The words "Man of Principle" should float over Thomas More's head in colorful balloon letters… after all, that's what he is and that's what A Man for All Seasons is all about—sticking to your guns even when someone is (literally) threatening to chop your head off.
To recap the basic plot points: King Henry VIII wants to break with the Catholic Church and the Pope in order to secure a divorce and marry his mistress, Anne Boleyn. He and his supporters see this as essential in order to produce a male heir and prevent civil war. But Thomas More, the Chancellor and one of Henry's most trusted advisers, breaks ranks and refuses to take the oath approving the king's remarriage. His silence is considered high treason and he is put to death by beheading. (Yeesh.)
But in case you think Thomas More is all principles and no fun, the filmmakers make sure to color in More's human side. When we first see him, More is hanging out and laughing with family and friends—he's just a dude.
By contrast, the cynical guys who support Henry's divorce, like Cromwell and Richard Rich, are the ones who end up seeming cold and fanatical. Compared to their machinations, More's martyrdom feels like a warm and natural action. Ironically, it's the future martyr who knows how to have a good time; his opponents are too wrapped up in their own power games to notice when the sun is shining. (Note that it's a beautiful day when More gets executed—flowers are blooming and birds are chirping.)
We see More in this initial state of family happiness with his beloved wife Alice and their daughter, Margaret, whom he has trained to be a scholar (she speaks Latin better than the King—burn). But the events that will rupture this happiness quickly pile on. A trip to see Cardinal Wolsey, who's trying to secure the king's divorce, and a visit from the king himself lead More to realize that he can't remain faithful to his Catholic principles and the king's wishes at the same time.
He needs to choose: If he puts his chips in with the king, he retains his power and status as the king's chancellor… but loses his conscience and, in a sense, his sense of self. If, on the other hand, he sides with the Pope, he puts his own life at risk and leaves his family to fend for themselves… while remaining faithful to what he really believes.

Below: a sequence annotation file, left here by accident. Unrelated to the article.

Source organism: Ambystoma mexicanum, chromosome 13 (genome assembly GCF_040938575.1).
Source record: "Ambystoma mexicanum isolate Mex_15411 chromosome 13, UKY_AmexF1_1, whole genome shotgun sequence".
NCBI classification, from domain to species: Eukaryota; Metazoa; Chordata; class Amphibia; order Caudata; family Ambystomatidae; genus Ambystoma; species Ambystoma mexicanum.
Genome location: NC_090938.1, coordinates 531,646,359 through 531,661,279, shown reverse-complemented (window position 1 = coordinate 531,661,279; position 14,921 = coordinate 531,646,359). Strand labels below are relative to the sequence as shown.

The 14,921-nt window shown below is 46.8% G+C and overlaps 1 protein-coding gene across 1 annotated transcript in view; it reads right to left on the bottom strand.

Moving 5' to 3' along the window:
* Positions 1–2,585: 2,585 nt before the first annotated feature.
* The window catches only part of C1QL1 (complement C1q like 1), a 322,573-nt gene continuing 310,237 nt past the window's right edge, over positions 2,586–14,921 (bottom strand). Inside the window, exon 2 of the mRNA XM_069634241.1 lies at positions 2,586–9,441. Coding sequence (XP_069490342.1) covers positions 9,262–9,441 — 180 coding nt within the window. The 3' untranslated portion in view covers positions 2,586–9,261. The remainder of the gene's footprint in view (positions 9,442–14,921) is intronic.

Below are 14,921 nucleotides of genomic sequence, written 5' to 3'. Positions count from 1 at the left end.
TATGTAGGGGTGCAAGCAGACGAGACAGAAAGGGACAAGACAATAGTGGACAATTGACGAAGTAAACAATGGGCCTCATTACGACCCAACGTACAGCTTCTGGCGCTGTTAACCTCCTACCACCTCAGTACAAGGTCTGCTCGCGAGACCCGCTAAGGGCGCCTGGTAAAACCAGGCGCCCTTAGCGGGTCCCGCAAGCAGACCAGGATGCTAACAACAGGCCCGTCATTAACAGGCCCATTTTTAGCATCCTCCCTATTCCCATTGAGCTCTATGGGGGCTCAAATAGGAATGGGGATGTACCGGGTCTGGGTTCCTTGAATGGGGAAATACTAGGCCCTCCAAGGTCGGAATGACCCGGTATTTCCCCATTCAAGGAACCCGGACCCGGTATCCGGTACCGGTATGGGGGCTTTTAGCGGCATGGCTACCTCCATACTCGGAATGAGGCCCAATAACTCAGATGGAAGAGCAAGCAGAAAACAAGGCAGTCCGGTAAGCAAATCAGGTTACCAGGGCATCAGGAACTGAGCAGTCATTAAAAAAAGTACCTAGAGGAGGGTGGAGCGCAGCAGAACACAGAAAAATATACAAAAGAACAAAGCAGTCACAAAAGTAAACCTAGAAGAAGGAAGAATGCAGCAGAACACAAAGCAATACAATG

Ultimately, he sides with his faith and loses his head. Literally: His noggin is chopped off.
Our Tom believes wholeheartedly (and wholesouledly) that it's not the devil that's in the details… it's God that's in the details. To be a true believer, you have to believe in all the nitty-gritty rules of the Catholic Church.
For More, the important thing isn't the specific person who happens to be Pope—it's what the whole institution of the Church represents, which is the reign of Christ as delegated through the Apostle Peter, the first Bishop of Rome.
If King Henry breaks that chain of descent from Christ and stops bowing to the Church's authority, More believes that he will be creating a false church. To More, his belief in the Catholic Church's rightful, God-given supremacy goes so deep within him that he views it as part of his very self. If he were to side with the king, he wouldn't just betray the Pope—he would betray himself and he would betray God.
He makes this pretty clear, telling his old friend, the Duke of Norfolk,
MORE: Affection goes as deep in me as you, I think. But only God is love right through, Howard, and that's my self.
He also tells his daughter,
MORE: When a man takes an oath, he's holding his own self in his own hands like water. And if he opens his fingers then, he needn't hope to find himself again. Some men aren't capable of this, but I'd be loathed to think your father one of them.
Thomas More is a true believer. He goes all in… and he's in it to win it.
The movie tries to demonstrate that, while More could potentially be portrayed as a fanatic (for example, Hilary Mantel's Booker Prize-winning Wolf Hall makes Cromwell look sympathetic and More appear jerky), his move toward martyrdom wasn't the act of someone who actually wanted to die.
More is always alert to the possibility that he might be able to find a way out—he never openly denies that the King has the right to break with the Church until after he is convicted at the very end of the movie, and he hopes that he can take the oath without violating his principles, though he discovers that the wording of the oath makes it impossible.
More isn't glad to see his wife and daughter suffering thanks to his imprisonment—it pains him worse than torture would, he says. In a way, their love tempts him to renounce his principles far more than Cromwell's conniving could.
Just before More dies, he forgives the executioner and has a brief exchange with a priest:
MORE (to the Executioner): […] I forgive you, right readily. Be not afraid of your office. You send me to God.
PRIEST: You're very sure of that, Sir Thomas?
MORE: He will not refuse one who is so blithe to go to Him.
At this point in the story, More is indeed totally blithe to go to God. But the road to that place of acceptance was a long and painful one—which might've made More's death feel like a definite release.
(More was played by Paul Scofield, who won a totally deserved Best Actor award at the 1967 Oscars for his portrayal.)